No matter where I am, what I’m doing, I always have a book nearby.

I’ve loved to read my entire life. Some of my best childhood memories are of the books my dad read to me — even long after I could read myself, we’d still read a book together almost every night. Many of those books are still among my favorites: A Wrinkle In Time, Watership Down, the Chronicles of Narnia series… I could go on but then this post will just be a list of book titles.)

I never leave the house without a book. (I also keep at least one book in my car so I’ll have something to read if I do forget to pack a book when I leave.) I’ve never gone a day that I can remember without reading something.

Nowadays I’m more likely to have my Kindle in my pocketbook than a hardcover. But the e-reader, as much as I love it and how often I use it, will never replace a physical book for me. There’s something about settling back and flipping through the pages that a Kindle just can’t replicate.


Beneath the Pine Trees

Well, once I got started yesterday thinking about summer camp, I couldn’t quit. I’m still thinking about it. It’s July—I should be at camp! Forget this grown-up, nine-to-five office job stuff. (Plus it’s not really nine to five…it’s more like six-fifteen to six o’clock if you include the commute. (…Why do I do this every day, again? Oh, right. The paycheck.)) I’d rather be looking at the mountain view from the rock quarry than at the office parking lot…

Every year I’d fervently look forward to the start of the camp season. When I’d finally arrive, and step out of the car, and breathe in the camp air, heavy with the scent of pine trees, I’d always feel like I’d come home.The pine smell is everywhere at camp. Actually, the camp ground was full of different scents. The dining hall always carried a faint aroma of bread baking. We could anticipate the end of the daily hike to the swimming pool long before the end of the trail, just from the scent of chlorine. The stables always reeked of horses; the lake, vaguely of algae. Once a week we would cook outside, filling the air with the scent of campfire smoke. The arts-and-crafts cabin had a whiff of paint inside. And pine. No matter what else, there was always the scent of pine, blending with whatever other scent was in the air. The smell of pine always takes me back home, even now.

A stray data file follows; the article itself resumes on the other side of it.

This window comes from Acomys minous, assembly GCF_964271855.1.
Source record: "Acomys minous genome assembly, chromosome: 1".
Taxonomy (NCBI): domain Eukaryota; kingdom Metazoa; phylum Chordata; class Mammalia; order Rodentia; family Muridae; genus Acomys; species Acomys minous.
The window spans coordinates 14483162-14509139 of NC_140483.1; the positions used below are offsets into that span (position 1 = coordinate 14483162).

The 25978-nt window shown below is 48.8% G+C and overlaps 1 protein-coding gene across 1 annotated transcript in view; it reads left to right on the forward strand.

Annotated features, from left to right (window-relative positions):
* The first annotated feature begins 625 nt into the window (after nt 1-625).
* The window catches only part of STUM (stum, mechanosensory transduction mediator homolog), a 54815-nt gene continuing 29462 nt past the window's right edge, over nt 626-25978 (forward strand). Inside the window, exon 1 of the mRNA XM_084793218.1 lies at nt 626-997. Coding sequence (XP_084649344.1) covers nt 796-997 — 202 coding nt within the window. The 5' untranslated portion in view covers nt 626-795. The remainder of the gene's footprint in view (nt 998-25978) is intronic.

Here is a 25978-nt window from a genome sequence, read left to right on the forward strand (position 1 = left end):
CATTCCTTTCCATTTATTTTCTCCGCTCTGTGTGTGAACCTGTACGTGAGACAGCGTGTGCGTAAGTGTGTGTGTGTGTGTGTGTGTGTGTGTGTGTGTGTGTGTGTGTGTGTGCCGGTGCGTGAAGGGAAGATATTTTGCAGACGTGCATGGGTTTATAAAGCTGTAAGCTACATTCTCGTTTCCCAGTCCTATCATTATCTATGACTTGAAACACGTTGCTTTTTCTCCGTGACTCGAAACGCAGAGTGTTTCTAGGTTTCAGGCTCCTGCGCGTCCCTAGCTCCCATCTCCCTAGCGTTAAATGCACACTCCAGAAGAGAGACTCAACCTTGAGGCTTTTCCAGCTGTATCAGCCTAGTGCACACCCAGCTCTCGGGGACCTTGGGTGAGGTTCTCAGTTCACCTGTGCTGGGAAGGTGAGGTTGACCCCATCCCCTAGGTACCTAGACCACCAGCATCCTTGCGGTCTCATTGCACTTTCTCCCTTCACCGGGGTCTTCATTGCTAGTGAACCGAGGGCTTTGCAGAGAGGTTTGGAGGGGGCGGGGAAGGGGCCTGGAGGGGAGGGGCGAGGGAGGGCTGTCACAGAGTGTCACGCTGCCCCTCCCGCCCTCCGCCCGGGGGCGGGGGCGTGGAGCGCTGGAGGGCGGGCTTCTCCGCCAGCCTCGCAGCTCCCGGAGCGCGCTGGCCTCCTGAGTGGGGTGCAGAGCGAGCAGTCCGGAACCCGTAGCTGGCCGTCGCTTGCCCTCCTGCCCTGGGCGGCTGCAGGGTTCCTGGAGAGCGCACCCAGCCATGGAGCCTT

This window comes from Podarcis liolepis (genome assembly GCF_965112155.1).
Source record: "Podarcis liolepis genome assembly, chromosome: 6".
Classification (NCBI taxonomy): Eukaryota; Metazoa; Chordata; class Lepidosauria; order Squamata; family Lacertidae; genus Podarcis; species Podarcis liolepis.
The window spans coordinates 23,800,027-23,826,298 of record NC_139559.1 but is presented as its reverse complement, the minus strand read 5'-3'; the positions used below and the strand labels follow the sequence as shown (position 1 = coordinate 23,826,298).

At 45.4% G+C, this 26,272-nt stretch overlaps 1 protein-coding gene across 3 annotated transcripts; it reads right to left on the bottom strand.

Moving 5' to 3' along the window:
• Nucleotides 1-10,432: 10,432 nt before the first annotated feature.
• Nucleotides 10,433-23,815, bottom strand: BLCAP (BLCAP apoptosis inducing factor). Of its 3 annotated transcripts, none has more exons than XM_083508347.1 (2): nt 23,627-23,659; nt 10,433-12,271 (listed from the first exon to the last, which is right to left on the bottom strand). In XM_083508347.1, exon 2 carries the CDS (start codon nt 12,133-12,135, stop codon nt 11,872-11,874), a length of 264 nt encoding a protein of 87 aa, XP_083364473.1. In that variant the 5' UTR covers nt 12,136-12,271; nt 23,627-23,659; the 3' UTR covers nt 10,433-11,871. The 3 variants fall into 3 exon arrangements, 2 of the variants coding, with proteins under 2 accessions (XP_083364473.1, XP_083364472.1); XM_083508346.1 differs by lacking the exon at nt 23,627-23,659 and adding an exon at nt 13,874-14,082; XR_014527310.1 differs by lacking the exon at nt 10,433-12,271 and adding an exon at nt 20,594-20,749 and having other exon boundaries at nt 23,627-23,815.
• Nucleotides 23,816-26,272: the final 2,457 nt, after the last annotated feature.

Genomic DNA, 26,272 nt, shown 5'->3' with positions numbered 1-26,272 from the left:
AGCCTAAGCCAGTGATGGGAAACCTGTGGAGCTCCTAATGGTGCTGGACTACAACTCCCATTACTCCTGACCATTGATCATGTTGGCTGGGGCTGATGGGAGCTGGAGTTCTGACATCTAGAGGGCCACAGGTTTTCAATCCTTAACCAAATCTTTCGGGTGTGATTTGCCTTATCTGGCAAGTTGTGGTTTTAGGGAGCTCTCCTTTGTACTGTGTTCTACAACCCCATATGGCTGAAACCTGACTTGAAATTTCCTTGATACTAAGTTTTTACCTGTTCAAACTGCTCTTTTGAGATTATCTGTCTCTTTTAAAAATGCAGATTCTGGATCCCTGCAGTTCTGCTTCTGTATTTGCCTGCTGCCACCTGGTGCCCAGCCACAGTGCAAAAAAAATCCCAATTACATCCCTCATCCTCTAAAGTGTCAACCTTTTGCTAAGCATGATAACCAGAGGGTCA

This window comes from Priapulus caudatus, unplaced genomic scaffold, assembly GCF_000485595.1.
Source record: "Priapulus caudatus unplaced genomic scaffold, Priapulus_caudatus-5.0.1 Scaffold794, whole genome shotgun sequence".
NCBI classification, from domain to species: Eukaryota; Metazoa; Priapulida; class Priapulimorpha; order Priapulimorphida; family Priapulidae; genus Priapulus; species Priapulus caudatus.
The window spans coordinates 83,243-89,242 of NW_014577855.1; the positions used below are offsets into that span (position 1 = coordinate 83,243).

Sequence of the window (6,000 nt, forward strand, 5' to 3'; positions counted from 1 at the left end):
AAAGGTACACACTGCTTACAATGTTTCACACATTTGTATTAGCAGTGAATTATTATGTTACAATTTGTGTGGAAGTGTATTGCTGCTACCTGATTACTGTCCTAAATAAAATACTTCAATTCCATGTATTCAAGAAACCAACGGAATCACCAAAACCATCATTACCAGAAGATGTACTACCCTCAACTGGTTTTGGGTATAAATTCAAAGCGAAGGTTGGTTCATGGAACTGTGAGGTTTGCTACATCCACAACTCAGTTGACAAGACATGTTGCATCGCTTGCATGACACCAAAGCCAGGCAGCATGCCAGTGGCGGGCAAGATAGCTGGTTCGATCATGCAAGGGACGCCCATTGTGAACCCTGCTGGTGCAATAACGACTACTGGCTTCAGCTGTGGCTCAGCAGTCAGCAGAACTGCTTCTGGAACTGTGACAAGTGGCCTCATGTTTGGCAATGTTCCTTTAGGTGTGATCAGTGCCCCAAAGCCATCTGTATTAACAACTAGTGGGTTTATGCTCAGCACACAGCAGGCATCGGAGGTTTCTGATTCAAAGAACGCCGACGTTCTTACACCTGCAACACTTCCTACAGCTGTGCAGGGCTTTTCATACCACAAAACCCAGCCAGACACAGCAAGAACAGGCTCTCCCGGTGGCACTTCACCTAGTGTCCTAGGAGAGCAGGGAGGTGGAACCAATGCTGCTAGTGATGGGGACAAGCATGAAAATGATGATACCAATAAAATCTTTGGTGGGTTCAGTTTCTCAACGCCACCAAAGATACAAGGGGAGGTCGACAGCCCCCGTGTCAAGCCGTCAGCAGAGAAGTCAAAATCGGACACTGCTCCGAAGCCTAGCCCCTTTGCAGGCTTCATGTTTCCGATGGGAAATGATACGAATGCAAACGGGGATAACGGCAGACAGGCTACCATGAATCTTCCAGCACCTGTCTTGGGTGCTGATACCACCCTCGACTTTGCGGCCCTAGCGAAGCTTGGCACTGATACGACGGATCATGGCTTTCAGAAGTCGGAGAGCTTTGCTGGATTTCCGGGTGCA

Time Warp

Been awhile since the last update, hasn’t it? The day job sure cuts into my writing time when it’s actually busy! It’s settling back into a normal pace now… so I can finally start to shake the cyber-dust off these pages.

A few weeks ago, after a concert, I spent a night at my parents’ house. I slept in their guest room—which used to be MY room, years ago.

It felt like a time warp.

It’s an odd feeling—going back home, staying in a room that’s exactly the same AND completely different from how you remember it. Mom and Dad painted the walls. And the furniture is new. But it’s arranged pretty much the same way as I had it when I lived there. The new bed is in the same place as my old bed was. Sleeping there felt like staying somewhere I’d never been before, but also like I never left. Under the new paint, I could almost picture the posters and photos that I hung up years ago. It made me laugh to notice the dual phone jack where my old desk used to be—one port for my land-line phone extension, the other for my dial-up Internet access. 56 kbit/s! Now that was a high-speed connection! (Oops…I’m showing my age again, aren’t I?)